By Mark Saldana
Rating: 3 (Out of 4 Stars)
The original Ghost in the Shell manga series and the the 1995 anime film have strongly inspired science fiction storytellers and filmmakers and obviously form the basis of this American adaptation. Without the original Japanese comics and movie, The Wachowskis’ Matrix Trilogy probably wouldn’t exist, or at least exist in the way fans know and love. This new live-action/CGI movie probably will not have the impact that its sources had, but does actually offer solid entertainment for those unfamiliar with the original sources. Fans of the original story and previous versions will either love or loathe this version, as these individuals will probably have their own personal preferences and expectations.
Scarlett Johansson stars as The Major, a cybernetic soldier working for a counter-cyberterrorist unit known as Section 9. At one time completely human, The Major received her cyber enhancements after a catastrophic accident. With her amazing abilities and skills, The Major is now the ultimate soldier rivaled by none. Section 9’s latest assignment requires The Major and her unit to seek out and stop a dangerous hacker (Michael Pitt) who plans to take down Hanka Robotics, a powerful tech company responsible for The Major’s enhancements. After unsuccessfully stopping several of the hacker’s attacks, and investigating further into the matter, The Major comes to the realization that her work, current life, and past might all be lies and that the hacker might have the ability to help her uncover the truth.
Based on Masamune Shirow’s manga, the American adaptation of Ghost in the Shell is a visually impressive feast that appears ripped from a comic book’s colorful pages. Director Rupert Sanders and his production and effects teams have done exceptional work in creating colorful world with all of its advertising overkill and striking neon palette. The screenplay by Jamie Moss and William Wheeler remains true to the themes of its sources, but doesn’t particularly stand out for anything else. The movie overall does suffer from pacing issues, as it drags somewhat during the its first few acts. The action sequences range from impressive to merely decent, but the CGI and special effects impress the most.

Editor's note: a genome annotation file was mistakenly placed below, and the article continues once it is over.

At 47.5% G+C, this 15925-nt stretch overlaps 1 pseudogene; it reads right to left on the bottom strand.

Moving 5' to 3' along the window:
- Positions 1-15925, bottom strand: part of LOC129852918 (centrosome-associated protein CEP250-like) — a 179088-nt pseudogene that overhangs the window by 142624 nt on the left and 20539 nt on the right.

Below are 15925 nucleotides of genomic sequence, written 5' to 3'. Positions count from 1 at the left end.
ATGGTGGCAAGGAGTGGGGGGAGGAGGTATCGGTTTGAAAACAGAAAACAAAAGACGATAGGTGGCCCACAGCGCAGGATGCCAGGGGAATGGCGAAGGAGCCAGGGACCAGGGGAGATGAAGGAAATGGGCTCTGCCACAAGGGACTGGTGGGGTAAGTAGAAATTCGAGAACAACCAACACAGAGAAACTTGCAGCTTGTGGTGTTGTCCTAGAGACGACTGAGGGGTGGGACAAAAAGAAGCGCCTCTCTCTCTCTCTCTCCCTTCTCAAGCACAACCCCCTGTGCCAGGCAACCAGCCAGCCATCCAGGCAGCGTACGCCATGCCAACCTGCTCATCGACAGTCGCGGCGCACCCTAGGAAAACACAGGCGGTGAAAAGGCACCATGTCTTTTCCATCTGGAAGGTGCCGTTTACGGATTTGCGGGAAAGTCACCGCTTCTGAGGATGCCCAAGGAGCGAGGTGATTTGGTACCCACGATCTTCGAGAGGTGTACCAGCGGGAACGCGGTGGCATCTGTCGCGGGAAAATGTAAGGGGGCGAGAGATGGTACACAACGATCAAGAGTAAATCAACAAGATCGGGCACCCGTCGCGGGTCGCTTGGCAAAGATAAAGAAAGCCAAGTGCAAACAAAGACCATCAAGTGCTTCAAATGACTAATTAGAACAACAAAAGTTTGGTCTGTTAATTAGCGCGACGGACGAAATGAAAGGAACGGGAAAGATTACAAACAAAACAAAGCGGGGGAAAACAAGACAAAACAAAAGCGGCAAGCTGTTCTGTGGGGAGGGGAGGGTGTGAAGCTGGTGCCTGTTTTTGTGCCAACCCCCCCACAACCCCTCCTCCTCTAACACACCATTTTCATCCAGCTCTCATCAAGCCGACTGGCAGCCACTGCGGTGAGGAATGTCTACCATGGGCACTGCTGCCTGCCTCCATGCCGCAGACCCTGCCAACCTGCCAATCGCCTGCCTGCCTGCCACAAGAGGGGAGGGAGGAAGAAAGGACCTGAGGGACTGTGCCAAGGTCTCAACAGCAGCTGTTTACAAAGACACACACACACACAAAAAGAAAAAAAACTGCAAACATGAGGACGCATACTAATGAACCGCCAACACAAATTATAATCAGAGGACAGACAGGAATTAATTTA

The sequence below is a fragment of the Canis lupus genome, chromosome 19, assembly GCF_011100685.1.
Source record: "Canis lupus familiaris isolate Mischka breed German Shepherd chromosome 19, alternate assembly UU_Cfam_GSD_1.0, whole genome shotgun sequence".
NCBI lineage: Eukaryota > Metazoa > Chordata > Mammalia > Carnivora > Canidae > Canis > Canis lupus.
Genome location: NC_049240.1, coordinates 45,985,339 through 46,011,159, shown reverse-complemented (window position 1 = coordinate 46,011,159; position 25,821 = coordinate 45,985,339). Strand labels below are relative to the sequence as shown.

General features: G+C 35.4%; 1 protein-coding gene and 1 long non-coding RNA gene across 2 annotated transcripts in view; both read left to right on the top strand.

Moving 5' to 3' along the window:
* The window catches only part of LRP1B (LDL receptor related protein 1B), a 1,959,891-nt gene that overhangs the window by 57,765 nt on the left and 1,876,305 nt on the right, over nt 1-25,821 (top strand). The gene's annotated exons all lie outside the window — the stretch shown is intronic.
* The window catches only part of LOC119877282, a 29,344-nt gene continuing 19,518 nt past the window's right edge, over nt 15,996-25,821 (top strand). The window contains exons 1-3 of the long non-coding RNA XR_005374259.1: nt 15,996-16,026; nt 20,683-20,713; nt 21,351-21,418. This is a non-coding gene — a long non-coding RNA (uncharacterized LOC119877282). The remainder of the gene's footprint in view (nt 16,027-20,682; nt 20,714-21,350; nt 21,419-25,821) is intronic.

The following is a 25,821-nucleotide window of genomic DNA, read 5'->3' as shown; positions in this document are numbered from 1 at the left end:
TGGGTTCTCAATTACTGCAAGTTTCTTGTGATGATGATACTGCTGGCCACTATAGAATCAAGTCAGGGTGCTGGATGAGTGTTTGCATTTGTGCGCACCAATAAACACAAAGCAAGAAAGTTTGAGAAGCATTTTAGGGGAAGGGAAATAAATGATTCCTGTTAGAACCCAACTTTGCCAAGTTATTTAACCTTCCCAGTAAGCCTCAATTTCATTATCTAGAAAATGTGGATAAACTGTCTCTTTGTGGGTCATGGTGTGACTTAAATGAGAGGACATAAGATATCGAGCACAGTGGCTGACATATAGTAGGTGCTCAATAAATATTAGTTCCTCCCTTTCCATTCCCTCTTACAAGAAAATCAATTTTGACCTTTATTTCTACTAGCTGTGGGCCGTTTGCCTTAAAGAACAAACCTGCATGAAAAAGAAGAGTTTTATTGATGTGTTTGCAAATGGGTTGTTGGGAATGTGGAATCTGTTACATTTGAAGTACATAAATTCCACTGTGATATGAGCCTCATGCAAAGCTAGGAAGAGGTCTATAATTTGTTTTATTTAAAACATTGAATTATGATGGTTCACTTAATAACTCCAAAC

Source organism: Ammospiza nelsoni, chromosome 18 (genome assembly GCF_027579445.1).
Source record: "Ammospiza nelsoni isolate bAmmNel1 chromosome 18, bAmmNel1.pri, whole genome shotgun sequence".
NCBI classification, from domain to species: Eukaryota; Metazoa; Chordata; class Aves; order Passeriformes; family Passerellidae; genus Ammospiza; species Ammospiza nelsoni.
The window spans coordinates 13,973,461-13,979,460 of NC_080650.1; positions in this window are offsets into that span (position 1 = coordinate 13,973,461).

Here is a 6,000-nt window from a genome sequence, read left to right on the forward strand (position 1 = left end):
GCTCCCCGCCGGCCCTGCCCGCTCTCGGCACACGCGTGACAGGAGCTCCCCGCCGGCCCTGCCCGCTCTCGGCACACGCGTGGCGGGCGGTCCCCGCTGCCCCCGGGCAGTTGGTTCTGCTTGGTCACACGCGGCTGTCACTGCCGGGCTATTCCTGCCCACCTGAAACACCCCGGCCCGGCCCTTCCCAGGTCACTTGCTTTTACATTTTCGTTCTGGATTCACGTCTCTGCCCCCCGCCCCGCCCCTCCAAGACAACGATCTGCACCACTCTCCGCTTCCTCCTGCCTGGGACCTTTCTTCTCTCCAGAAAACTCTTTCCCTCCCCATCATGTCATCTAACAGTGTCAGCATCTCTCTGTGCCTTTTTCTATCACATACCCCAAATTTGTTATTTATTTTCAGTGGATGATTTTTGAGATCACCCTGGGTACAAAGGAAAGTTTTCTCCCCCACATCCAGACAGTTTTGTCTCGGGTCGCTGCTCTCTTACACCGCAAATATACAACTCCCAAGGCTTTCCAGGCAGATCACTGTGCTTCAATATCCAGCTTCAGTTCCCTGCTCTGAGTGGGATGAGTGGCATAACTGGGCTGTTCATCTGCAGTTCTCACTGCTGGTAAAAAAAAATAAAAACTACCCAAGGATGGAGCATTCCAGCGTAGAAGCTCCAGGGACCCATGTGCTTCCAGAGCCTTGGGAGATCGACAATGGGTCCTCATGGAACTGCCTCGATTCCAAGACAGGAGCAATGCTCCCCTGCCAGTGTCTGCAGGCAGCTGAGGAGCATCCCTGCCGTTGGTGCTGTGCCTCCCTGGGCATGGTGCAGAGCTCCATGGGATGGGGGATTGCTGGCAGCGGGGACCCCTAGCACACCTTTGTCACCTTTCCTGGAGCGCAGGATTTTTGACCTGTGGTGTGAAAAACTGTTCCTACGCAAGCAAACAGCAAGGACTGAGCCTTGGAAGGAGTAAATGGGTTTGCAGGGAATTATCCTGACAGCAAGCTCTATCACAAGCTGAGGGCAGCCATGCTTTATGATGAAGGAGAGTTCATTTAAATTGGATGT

For the most part, the entire supporting cast delivers solid performances. Pilou Asbæk gives a fun and entertaining turn as Batou, a gung-ho, badass soldier who seems to have a soft spot in heart for The Major. Juliette Binoche performs well as Dr. Ouélet, a highly intelligent Hanka Robotics scientist who helped design The Major’s cybernetics and is responsible for her repairs and maintenance. Michael Pitt does what he usually does best here, bringing a slightly creepy intensity to his role as the film’s hacker villain. The movie also has fine performances by Takeshi Kitano as Chief Daisuke Aramaki, Chin Han as Togusa, and Peter Ferdinando as Cutter. As for Scarlett Johannsson, she delivers a great performance as the mostly quiet, socially awkward, but badass soldier The Major. She has the right cool-headed intensity for the role, but also perfectly exudes a restrained pathos in the scenes dealing with her past and current state of desolation.
Now regarding the controversy over her casting in a role some people think should have been Asian, Sanders and his writers actually have a decent excuse for casting a white American actress in the role and this gets somewhat explained in the story. Now, whether or not that was the original intention, I don’t know. Either way, I feel that detractors overreacted a little and everything was blown way out of proportion.
Now some fans of the manga or original film might have other complaints regarding the movie’s faithfulness to certain details in the story and with its characters, but I cannot address or nitpick on these either. Based on my what I have read about the comic and 1995 film, it appears that the essential themes are intact which should please some fans. For those who are unfamiliar with this movie’s inspirations, and are enthusiasts of cyberpunk science fiction, I do highly recommend this movie. It is definitely worth watching and might inspire the previously uninitiated to seek out its sources which is actually what I plan to do.